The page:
Since the space in a printed article is always limited, I felt it was important for voters to see my complete responses to the questions asked in the recent Narragansett Times story, so they can see for themselves the differences between the three candidates. I am proud of my experience as a State Representative and my accomplishments for our community. I think there are clear choices to be made when voting in the Primary on September 13th. Thank you for taking the time to become an informed voter!
What are your proudest accomplishments since you have been in office?
2016 was a banner year for me, and I am proudest of the 4 awards I received that represent the broad array of issues I work on, and the $10 million bike path bond money that will appear on the November ballot. I was named The Environmental Champion of the year by Clean Water Action for my work on passing the phaseout of all cesspools in RI and my commitment to the environment. RI's National Organization for Women honored me for the work I have done advocating for women and families through the legislation I've championed over the years and for being a strong voice for family friendly policies throughout the budget process. The RI Coalition Against Gun Violence also honored me for the work I have done protecting victims of domestic violence from armed abusers. And the streak began when I was honored by the Rhode Island Southern Fireman's League for defending volunteer fire districts against the unnecessary burdens some members of the General Assembly were trying to impose on them. These volunteers serve our community in so many ways, all while saving residents significant sums of money, and their recognition meant a lot to me.
What are your future goals for the district?If reelected, I will continue to work on the many public health issues I champion, such as taking on big tobacco to prevent youth from smoking, and standing up to the powerful gun lobby by introducing bills that protect victims of domestic violence and limit those who can bring guns into schools to police officers. I will also be fighting for increased funding for higher education.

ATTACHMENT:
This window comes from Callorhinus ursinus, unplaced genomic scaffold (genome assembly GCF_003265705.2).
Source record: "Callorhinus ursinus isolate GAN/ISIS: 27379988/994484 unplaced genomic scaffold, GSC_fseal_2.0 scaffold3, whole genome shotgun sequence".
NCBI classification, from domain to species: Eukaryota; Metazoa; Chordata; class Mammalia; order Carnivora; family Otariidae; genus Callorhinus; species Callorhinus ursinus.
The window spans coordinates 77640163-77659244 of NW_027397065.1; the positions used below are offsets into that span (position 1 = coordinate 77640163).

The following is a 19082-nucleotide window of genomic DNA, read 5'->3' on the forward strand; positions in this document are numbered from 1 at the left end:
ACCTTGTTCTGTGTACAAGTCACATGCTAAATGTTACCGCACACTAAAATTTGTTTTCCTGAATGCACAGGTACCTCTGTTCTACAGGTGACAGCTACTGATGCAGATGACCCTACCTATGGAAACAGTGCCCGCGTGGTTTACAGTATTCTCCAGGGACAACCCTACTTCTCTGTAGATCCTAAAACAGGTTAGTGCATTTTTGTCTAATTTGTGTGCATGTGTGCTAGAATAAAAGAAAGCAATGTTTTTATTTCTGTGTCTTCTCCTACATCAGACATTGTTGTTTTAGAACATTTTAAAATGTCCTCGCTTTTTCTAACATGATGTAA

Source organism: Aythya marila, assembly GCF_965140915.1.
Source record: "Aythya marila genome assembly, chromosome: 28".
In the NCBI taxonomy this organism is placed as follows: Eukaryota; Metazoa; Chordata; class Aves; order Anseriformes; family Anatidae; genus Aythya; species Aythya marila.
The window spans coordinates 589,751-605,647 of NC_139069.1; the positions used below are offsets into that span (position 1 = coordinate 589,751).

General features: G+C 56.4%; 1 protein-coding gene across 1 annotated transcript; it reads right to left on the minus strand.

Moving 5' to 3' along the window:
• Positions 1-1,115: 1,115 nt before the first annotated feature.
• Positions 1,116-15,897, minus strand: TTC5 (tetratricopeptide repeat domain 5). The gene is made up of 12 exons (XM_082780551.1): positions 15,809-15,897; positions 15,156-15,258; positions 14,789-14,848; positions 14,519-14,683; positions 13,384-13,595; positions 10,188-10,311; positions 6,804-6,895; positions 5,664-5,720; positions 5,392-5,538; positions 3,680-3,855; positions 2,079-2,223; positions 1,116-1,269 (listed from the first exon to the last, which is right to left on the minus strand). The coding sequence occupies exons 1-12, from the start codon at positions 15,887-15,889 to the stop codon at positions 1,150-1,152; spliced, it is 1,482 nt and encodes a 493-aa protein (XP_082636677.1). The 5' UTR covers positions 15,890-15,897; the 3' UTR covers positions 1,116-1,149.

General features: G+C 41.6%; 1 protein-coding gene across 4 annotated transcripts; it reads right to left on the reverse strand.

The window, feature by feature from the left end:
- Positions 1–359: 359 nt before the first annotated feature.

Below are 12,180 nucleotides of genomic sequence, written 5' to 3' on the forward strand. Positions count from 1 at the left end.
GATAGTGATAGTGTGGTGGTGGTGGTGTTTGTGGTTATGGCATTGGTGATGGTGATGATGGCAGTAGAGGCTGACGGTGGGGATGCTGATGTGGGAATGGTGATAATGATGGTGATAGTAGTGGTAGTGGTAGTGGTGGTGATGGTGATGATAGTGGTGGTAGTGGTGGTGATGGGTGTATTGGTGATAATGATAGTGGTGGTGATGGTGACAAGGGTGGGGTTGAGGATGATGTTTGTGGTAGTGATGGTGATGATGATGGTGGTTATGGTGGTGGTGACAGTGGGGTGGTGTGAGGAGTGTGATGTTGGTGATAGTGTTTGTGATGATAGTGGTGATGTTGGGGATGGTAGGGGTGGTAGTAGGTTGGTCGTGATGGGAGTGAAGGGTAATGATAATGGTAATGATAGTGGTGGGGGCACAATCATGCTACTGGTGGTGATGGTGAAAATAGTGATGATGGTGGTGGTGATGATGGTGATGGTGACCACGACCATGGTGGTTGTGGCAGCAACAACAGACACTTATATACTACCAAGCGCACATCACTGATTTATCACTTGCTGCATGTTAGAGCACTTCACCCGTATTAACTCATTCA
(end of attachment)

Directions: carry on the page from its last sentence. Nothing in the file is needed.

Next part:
For years I have been studying the impact URI has on the quality of life for the residents in our community and have come up with a few creative solutions. I am working with RIPTA and URI to bring more transit options to the towns of South Kingstown and Narragansett, and as a result there will be 12 new inbound and 12 new outbound trips daily during the school year beginning in September of 2017. Part two of my plan would turn all 16,000 student ID's into bus passes as part of the fees students currently pay for transportation, and we are very close to finalizing those numbers. This generation of students is more interested in using transit, and by working with URI, I have found ample opportunity to fund this program with minimal investment from the university. Of course, the entire community would benefit from increased frequency of Route 66 busses to and from Providence. I have a few other proposals in the earlier stages of discussion that would deal with housing and policies on who could bring cars on campus, and will keep you posted as those negotiations progress. I am committed to finishing the final mile to the beach for our bike path. The $10 million bond to complete and connect bike paths is on the November ballot this year as a direct result of my work, and it is critical to seeing this project through to completion. I promised the town when they approved a path that I would not rest until this project is funded, and I will keep up the fight!